The town of Fleetwood owes its very existence to the dreams of one man, Sir Peter Hesketh Fleetwood. In the mid-1830s he decided that he would design and build, a new town set out as he wanted it to be.
Using a large sand hill as the central feature from which all roads would radiate, this is what he did. He hired renowned architect Decimus Burton to bring this project about.
Burton had previously designed some fine Regency houses near Regent's Park and in St Leonard's on Sea and so was a good choice. Many of his grand houses still survive in Fleetwood. Sir Peter then turned his attention to how the town could be best served by transport and he thought that a fashionably new railway was by far the best option for this.
He began purchasing land and the whole scheme opened on 15th of July 1840 to great acclaim. However, the original route took the line over a rather rickety wooden trestle bridge that, at high tide made the trains appear to be ploughing through the river. The re-routing of the railway to a safer alignment cost Sir Peter very dearly.
Through overspending and through basically being a victim of fraud by one of his managers, he had to sell his home at Rossall. This building formed part of Rossall School, though sadly little of the structure survives. However, because of the topography of the popular route to Scotland from Euston, the line became a great success. Unfortunately, it was sadly just too little and too late for Sir Peter to take advantage of and he retired off the scene.
Until 1856, when a more powerful design of steam locomotive was finally developed, the gradient at Shap in the Lakes meant that anyone (and in 1847 that included Queen Victoria herself) had no option but to catch the train to Fleetwood and then transfer to a steam ship to make the onward journey to Ardrossan in order to complete the journey to their Scottish destinations by rail from there. So for around sixteen years, Fleetwood was the northern end of the Euston railway line, hence the name of the hotel on Fleetwood prom, The North Euston.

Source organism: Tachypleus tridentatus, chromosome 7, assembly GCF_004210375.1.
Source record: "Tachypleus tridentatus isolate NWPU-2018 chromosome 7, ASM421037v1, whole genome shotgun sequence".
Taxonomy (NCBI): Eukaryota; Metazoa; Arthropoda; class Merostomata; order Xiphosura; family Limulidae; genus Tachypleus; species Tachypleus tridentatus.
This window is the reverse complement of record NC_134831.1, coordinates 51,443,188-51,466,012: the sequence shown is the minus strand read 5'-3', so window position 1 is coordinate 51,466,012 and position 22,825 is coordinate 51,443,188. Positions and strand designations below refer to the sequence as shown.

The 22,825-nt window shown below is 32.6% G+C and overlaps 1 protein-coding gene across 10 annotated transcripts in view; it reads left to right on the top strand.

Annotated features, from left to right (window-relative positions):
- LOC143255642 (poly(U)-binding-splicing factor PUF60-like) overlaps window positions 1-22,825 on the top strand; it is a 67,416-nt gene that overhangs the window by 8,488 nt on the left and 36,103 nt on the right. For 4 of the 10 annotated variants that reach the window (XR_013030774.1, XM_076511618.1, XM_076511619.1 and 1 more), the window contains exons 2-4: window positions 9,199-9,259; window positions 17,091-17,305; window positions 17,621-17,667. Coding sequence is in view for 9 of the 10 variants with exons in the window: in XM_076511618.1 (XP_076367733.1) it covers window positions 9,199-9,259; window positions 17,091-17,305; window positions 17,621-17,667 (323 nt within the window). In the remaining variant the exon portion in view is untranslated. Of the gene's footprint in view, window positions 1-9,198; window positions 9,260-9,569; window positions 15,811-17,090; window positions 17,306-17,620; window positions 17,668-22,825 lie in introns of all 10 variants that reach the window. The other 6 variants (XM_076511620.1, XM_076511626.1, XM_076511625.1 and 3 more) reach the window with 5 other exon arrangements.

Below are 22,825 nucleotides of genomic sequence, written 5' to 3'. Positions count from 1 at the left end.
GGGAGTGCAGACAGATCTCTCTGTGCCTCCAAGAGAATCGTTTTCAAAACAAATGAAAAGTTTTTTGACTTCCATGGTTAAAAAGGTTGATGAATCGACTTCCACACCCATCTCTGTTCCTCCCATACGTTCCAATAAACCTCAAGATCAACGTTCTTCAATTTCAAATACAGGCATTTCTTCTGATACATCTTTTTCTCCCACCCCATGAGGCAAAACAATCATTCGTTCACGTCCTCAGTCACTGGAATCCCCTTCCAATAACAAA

When Shap was eventually conquered in 1856 Fleetwood did slip back in importance a little, but by then the town had already become an established and useful fishing port in its own right and so it continued to flourish.
And so it continued until the 1960s when railways started to suffer declining freight passenger numbers. The dreaded Beeching Report on the future of Britain's railways was published. Surprisingly, Fleetwood was, to Dr Beeching's mind at least, a vital link to the rail network with its strategic dockside potential.
However, in 1970, the passenger services were cut and by 1999 the only freight user, ICI, had decided to switch to road haulage, although the line had only been fully upgraded three years earlier.
There the line lay, mothballed, unloved and unused, until around eight years ago, when a meeting was called by Wyre Borough Council at their Civic Centre to discuss a proposal to get rid of the remaining track work and make it into a cycle path.
A few people attended to support the cycle only option, but around sixty attended to support the retention of the railway for all to be able to use it, including cyclists.
From this meeting the Poulton & Wyre Railway was formed. We now have around one hundred and seventy members of all ages from all around the country.
We have gained a clearance licence from Network Rail, who currently owns the line, to allow us to clear forty odd years of vegetation and to then allow services to once again run along this historic line.
We have fully cleared Thornton Station and its surrounding areas and we are halfway through clearing Burn Naze, the next station along the line towards Fleetwood. We are now in negotiations with Wyre Borough, Network Rail, LCC and other interested stakeholders to fully rebuild and reopen the railway line to Fleetwood.
We should be allowed to lease or purchase the line in the next year or so with the work needed to start services being finished shortly after that.
We have already cleared the line from Burn Naze to the buffer stop which is on the outskirts of Fleetwood and to celebrate this fact and to help celebrate the 175th anniversary of the line being opened, we got our “train” to the buffer stop on the 15 July 2015. A film of this event is available to view on YouTube. Just key in Poulton & Wyre Railway Society and you should be able to see the result of our efforts.
And so, things are looking hopeful for us returning Fleetwood to the rail network. It was, apparently, the first seaside resort in the world to have a railway built to it and is now, the largest town in the UK, which used to be served by rail, but no longer is. The first accolade the town can theoretically never lose, but the second one, residents cannot wait to lose.
To find out more about the Poulton and Wyre Railway Society visit their website http://www.pwrs.org/
David Evans, PWR trustee, society and founder member.